According to a new report, Wallingford Municipal Federal Credit Union has reached a settlement with a former accounting clerk over the alleged misuse of her Social Security disability benefits. The legal battle between the former employee and the credit union lasted for three and a half years. The employee, Naomi Odell, sued her former employer for seizing her $13,801 Social Security disability benefit to repay a loan that was in default. Ms. Odell was victorious in the initial court battle, with a judge awarding her more than $200,000 in damages. However, the credit union appealed the verdict. While the initial judge found that the credit union committed statutory theft by illegally using Social Security benefits for debt collection purposes, the institution appealed claiming that it had a “right of setoff funds” that permitted the use of Social Security money to repay the loan.Back in 2005, Ms. Odell’s husband, Nicholas, took out a loan from Wallingford Municipal FCU. At the time, Ms. Odell was working at the credit union. She was also a co-signor on the loan. When her husband later defaulted on the loan, the credit union sued him for outstanding loan balance. Ms. Odell was later fired from her job in April 2007. Her termination occurred after being diagnosed with multiple sclerosis. Her physician stated that she would no longer be able to work full-time. As a result, Ms. Odell applied for Social Security disability benefits in May 2007.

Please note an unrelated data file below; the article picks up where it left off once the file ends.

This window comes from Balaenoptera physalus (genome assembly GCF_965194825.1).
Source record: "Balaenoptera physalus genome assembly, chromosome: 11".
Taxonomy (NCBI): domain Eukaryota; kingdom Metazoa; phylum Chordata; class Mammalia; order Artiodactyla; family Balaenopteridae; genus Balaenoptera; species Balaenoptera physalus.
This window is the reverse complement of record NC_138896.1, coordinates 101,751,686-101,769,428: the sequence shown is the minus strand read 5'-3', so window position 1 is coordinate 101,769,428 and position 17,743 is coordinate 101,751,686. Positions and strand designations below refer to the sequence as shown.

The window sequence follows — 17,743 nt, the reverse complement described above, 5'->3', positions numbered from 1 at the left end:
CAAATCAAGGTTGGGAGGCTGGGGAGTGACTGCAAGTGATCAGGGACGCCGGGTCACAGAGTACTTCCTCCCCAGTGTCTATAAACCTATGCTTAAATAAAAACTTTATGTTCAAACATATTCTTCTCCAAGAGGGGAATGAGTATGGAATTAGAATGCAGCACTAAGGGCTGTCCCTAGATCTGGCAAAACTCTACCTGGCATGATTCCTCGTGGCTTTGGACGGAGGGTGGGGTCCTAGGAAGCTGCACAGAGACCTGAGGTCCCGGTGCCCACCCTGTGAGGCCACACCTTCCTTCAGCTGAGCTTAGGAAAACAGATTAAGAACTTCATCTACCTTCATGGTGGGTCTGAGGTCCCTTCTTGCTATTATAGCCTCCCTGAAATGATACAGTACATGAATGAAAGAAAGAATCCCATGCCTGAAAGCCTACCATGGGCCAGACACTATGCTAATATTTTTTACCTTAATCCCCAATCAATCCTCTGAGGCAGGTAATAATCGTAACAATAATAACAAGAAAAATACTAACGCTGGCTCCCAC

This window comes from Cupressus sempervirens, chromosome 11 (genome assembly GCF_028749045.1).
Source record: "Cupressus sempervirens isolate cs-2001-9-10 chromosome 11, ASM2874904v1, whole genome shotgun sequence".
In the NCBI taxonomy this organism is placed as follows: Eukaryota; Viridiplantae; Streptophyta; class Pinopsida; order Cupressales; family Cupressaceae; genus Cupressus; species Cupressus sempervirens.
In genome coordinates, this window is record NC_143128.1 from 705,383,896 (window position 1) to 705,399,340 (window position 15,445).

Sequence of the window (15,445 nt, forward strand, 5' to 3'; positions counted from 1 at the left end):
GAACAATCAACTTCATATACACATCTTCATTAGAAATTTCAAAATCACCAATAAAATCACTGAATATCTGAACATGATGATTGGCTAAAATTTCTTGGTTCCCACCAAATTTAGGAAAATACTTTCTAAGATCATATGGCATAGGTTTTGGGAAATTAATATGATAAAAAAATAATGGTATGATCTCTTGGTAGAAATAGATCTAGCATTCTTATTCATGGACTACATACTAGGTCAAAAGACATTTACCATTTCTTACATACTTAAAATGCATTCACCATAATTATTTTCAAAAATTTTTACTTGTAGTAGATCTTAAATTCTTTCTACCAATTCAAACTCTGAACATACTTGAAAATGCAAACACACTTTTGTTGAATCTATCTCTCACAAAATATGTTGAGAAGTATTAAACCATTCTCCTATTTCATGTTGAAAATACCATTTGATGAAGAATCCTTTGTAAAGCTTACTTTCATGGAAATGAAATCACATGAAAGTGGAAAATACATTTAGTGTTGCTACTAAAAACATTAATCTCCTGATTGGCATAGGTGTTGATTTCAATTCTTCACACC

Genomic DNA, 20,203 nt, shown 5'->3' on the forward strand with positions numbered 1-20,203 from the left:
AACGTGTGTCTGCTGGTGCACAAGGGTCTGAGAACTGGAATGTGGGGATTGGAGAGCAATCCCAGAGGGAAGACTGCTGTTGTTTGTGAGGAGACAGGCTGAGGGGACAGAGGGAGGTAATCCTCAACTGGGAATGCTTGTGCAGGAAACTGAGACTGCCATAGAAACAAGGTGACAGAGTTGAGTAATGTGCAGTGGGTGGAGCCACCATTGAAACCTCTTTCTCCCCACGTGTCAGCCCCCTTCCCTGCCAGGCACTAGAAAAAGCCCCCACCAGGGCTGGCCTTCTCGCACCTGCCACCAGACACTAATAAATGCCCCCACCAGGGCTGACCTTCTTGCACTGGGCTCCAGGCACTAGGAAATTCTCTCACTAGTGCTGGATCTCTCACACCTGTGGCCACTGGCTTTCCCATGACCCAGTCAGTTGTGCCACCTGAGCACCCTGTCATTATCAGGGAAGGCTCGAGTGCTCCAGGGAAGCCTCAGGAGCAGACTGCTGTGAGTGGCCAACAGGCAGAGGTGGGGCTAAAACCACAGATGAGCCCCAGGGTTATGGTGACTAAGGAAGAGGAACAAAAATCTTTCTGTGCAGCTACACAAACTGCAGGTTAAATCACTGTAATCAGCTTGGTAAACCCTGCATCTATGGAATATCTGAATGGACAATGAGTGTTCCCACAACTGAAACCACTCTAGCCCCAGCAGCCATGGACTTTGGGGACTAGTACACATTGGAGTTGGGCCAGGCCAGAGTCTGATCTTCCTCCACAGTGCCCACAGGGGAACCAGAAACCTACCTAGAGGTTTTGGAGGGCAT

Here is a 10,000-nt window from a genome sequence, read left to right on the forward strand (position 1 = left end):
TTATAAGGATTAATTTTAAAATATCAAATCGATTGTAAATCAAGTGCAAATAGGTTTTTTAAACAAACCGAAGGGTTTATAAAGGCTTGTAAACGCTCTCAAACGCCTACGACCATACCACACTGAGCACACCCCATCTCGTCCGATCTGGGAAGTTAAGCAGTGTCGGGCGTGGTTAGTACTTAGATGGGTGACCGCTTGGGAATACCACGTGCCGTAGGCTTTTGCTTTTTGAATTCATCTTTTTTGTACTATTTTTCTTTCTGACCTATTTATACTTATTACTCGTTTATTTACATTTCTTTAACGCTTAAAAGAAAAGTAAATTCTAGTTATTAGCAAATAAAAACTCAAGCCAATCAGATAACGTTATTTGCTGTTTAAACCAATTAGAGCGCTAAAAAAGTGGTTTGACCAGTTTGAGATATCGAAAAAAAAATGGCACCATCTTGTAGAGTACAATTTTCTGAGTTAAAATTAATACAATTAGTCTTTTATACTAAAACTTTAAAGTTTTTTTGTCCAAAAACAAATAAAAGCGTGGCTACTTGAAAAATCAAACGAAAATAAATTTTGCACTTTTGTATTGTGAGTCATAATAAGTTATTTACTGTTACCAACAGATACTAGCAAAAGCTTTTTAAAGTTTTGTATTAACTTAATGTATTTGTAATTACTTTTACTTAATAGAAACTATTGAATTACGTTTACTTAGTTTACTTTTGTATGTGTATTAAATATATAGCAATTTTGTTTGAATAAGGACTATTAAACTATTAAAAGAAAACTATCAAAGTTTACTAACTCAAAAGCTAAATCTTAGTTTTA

At the time that Ms. Odell applied for Social Security disability, she provided her bank account information with Wallingford Municipal FCU. She stated that her reason for doing so was that it was the only bank account that she had at the time. Her benefits were approved approximately one year later. Ms. Odell anticipated receiving a lump sum payment of $13,801, followed by a recurring $1,300 per month.
However, Ms. Odell reportedly grew concerned that her benefits would be deposited into her account at the credit union. She contacted the manager and asked that he return any Social Security disability funds to the Social Security Administration. She also opened a bank account at another bank. Ms. Odell informed the credit union’s manager and CEO that the funds were exempt from debt collection, and that she would lose her home to foreclosure without the benefits she was set to receive.
Unfortunately, the credit union did receive Ms. Odell’s Social Security benefit payment on June 2, 2008. The original checking account with the credit union had been closed. However, Ms. Odell still had a share account at the institution. The Social Security disability payment was deposited into that account.
The specific terms of the settlement reached between the credit union and Ms. Odell have not yet been made public.
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by Carl M. Weisbrod Managing Partner of Morgan & Weisbrod, Board Certified in Social Security Disability Law